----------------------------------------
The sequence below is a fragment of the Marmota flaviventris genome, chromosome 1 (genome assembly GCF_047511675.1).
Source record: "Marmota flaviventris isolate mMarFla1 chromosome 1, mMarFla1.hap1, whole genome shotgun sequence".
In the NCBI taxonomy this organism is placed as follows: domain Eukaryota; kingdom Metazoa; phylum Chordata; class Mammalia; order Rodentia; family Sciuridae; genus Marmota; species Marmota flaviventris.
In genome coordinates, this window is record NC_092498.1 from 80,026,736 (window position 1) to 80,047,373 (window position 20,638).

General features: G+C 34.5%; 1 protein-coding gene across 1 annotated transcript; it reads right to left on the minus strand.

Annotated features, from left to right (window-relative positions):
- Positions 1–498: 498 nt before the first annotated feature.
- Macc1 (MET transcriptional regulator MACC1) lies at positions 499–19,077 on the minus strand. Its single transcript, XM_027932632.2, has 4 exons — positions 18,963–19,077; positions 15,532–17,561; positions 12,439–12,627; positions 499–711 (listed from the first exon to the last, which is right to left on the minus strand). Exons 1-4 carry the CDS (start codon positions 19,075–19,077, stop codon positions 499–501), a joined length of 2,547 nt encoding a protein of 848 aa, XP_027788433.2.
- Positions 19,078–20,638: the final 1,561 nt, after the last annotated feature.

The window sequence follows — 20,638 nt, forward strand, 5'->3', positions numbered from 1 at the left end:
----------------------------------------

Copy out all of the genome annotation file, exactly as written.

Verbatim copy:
The sequence below is a fragment of the Marmota flaviventris genome, chromosome 1 (genome assembly GCF_047511675.1).
Source record: "Marmota flaviventris isolate mMarFla1 chromosome 1, mMarFla1.hap1, whole genome shotgun sequence".
In the NCBI taxonomy this organism is placed as follows: domain Eukaryota; kingdom Metazoa; phylum Chordata; class Mammalia; order Rodentia; family Sciuridae; genus Marmota; species Marmota flaviventris.
In genome coordinates, this window is record NC_092498.1 from 80,026,736 (window position 1) to 80,047,373 (window position 20,638).

General features: G+C 34.5%; 1 protein-coding gene across 1 annotated transcript; it reads right to left on the minus strand.

Annotated features, from left to right (window-relative positions):
- Positions 1–498: 498 nt before the first annotated feature.
- Macc1 (MET transcriptional regulator MACC1) lies at positions 499–19,077 on the minus strand. Its single transcript, XM_027932632.2, has 4 exons — positions 18,963–19,077; positions 15,532–17,561; positions 12,439–12,627; positions 499–711 (listed from the first exon to the last, which is right to left on the minus strand). Exons 1-4 carry the CDS (start codon positions 19,075–19,077, stop codon positions 499–501), a joined length of 2,547 nt encoding a protein of 848 aa, XP_027788433.2.
- Positions 19,078–20,638: the final 1,561 nt, after the last annotated feature.

The window sequence follows — 20,638 nt, forward strand, 5'->3', positions numbered from 1 at the left end: